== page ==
The campaign for a $243-million telephone users tax on the Feb. 5 ballot has amassed nearly $2.6 million, almost three-fourths of it from labor unions, according to campaign contribution reports filed Thursday.
Unions provided nearly $1.9 million to the Proposition S campaign, which is seeking to preserve a tax on cellular and land line calls that has been challenged repeatedly in court.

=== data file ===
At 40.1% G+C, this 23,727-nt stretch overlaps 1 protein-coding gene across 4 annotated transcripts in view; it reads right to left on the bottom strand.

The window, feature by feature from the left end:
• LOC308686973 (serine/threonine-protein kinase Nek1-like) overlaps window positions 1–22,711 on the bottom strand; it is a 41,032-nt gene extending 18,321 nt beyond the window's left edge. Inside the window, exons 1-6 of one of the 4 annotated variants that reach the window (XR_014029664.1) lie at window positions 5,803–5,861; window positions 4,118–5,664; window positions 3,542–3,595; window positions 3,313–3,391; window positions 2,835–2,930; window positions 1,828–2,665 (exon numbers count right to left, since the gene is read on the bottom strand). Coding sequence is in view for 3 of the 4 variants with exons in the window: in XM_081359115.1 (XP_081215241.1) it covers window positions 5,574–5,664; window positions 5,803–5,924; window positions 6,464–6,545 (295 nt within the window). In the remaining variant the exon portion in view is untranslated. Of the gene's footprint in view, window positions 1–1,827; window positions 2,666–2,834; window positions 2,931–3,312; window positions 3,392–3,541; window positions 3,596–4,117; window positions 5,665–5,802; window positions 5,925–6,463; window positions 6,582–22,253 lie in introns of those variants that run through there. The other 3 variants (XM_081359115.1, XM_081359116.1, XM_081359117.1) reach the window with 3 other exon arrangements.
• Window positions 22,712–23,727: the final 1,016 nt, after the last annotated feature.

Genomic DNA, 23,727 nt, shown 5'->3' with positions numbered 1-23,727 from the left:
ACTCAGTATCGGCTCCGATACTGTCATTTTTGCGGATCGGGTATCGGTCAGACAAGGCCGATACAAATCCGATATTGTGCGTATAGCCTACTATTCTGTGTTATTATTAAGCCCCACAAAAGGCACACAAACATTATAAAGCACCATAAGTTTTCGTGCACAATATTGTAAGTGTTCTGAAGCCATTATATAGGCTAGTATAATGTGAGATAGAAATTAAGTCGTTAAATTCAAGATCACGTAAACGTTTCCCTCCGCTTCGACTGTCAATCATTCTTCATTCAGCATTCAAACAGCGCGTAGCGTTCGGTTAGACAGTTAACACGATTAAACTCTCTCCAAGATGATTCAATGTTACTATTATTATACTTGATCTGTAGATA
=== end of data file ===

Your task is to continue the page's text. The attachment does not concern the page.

The size of the donations appalled foes of the tax, who said that city employee unions were rewarding politicians for giving them raises -- and ensuring that more will be granted in the future.
"This is the economics of special interests," said Walter Moore, who has been battling the measure. "You have a special interest that can make hundreds of millions of dollars by putting in $1 million or $2 million at City Hall."